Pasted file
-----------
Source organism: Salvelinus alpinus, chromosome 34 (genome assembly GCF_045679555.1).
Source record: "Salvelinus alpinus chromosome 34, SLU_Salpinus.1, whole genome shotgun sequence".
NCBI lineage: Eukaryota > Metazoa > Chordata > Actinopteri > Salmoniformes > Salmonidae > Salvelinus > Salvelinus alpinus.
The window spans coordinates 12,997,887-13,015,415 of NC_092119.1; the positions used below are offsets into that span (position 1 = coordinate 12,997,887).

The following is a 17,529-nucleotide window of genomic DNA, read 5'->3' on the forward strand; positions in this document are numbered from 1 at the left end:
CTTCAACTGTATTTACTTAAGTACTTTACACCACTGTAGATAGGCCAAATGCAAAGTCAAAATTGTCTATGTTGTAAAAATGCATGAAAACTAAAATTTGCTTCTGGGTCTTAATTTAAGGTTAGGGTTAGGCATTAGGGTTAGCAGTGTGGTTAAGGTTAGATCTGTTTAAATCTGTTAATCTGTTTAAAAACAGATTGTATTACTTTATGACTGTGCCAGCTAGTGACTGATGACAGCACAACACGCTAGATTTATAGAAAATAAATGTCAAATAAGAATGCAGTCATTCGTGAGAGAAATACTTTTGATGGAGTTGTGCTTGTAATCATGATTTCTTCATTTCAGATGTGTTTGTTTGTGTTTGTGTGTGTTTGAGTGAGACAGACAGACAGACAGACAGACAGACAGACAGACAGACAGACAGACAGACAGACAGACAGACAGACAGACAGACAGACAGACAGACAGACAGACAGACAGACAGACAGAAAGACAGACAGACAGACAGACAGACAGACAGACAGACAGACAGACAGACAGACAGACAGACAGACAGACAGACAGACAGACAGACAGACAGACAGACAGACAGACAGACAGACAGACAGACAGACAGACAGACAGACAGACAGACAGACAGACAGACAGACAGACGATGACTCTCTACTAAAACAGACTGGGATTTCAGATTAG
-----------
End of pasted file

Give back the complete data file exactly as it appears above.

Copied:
Source organism: Salvelinus alpinus, chromosome 34 (genome assembly GCF_045679555.1).
Source record: "Salvelinus alpinus chromosome 34, SLU_Salpinus.1, whole genome shotgun sequence".
NCBI lineage: Eukaryota > Metazoa > Chordata > Actinopteri > Salmoniformes > Salmonidae > Salvelinus > Salvelinus alpinus.
The window spans coordinates 12,997,887-13,015,415 of NC_092119.1; the positions used below are offsets into that span (position 1 = coordinate 12,997,887).

The following is a 17,529-nucleotide window of genomic DNA, read 5'->3' on the forward strand; positions in this document are numbered from 1 at the left end:
CTTCAACTGTATTTACTTAAGTACTTTACACCACTGTAGATAGGCCAAATGCAAAGTCAAAATTGTCTATGTTGTAAAAATGCATGAAAACTAAAATTTGCTTCTGGGTCTTAATTTAAGGTTAGGGTTAGGCATTAGGGTTAGCAGTGTGGTTAAGGTTAGATCTGTTTAAATCTGTTAATCTGTTTAAAAACAGATTGTATTACTTTATGACTGTGCCAGCTAGTGACTGATGACAGCACAACACGCTAGATTTATAGAAAATAAATGTCAAATAAGAATGCAGTCATTCGTGAGAGAAATACTTTTGATGGAGTTGTGCTTGTAATCATGATTTCTTCATTTCAGATGTGTTTGTTTGTGTTTGTGTGTGTTTGAGTGAGACAGACAGACAGACAGACAGACAGACAGACAGACAGACAGACAGACAGACAGACAGACAGACAGACAGACAGACAGACAGACAGACAGACAGACAGACAGACAGACAGAAAGACAGACAGACAGACAGACAGACAGACAGACAGACAGACAGACAGACAGACAGACAGACAGACAGACAGACAGACAGACAGACAGACAGACAGACAGACAGACAGACAGACAGACAGACAGACAGACAGACAGACAGACAGACAGACAGACAGACAGACAGACGATGACTCTCTACTAAAACAGACTGGGATTTCAGATTAG